Here is a video of that famous landing. Enjoy!

The TTLG 2011 Picture Book Celebration: Book two hundred and one

Search-and-find books can be a lot of fun. Some authors create incredible photographic scenes for children to explore, and some create illustrations that are full of details that are interesting and often amusing. Today's book is a stunning example of an illustrated search-and-find title.

Bob Staake
Picture Book
For ages 5 to 10
Little Brown, 2011, 978-0-316-11862-0
   Most of take the world around us for granted. We don’t take the time to really look at the little details, the cool stuff that is happening right under our noses. In this book, Bob Staake invites us to explore some truly bizarre worlds full of incredible animals, people, robots, aliens, and otherworldly creatures. He challenges us to really look and see.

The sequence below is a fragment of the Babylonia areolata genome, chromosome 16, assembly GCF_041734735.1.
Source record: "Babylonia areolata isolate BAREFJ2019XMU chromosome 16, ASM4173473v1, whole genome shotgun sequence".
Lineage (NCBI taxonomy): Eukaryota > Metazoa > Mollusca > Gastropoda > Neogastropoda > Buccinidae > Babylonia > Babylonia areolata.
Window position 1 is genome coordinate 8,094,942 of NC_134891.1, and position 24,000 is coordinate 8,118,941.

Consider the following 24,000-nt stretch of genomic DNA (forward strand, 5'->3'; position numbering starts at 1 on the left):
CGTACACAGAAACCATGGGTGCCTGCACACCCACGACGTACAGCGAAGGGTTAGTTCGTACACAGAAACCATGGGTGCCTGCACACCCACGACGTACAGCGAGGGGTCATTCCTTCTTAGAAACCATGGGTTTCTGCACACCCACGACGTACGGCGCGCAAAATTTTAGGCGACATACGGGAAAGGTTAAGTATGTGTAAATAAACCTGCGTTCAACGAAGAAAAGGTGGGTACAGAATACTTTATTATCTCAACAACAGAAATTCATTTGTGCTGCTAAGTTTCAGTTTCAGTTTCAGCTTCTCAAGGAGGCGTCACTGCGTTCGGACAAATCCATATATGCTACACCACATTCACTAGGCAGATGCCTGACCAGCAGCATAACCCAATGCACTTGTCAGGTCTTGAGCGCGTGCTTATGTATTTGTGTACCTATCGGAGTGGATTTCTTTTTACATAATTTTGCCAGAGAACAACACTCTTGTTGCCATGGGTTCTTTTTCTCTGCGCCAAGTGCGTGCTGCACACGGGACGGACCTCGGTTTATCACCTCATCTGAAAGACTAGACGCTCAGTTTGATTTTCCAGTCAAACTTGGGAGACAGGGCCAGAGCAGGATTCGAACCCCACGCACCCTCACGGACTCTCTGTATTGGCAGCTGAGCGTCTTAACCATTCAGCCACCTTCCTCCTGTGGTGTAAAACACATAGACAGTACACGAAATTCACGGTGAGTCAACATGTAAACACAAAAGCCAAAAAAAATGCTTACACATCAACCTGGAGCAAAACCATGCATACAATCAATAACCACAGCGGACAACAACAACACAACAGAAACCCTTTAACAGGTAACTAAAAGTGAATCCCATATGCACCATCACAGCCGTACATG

There are very few words to read in the book, most of the words being rhyming invitations to “Look!” and to find certain things in the artwork that he shows us through die-cuts on the pages.
   For example, our first seek-and-find challenge is to “Look!” to find “A book! A hook! A cowboy cook!” When we turn the page, we are presented with a double page spread showing “Weird and kooky things that go!” Which is an understatement. In the artwork, (among other things) we can see a zebra flying a biplane, a tiger flying a very strange looking flying machine, a bear riding a peculiar looking green bicycle, and a bird driving a truck that delivers escargot.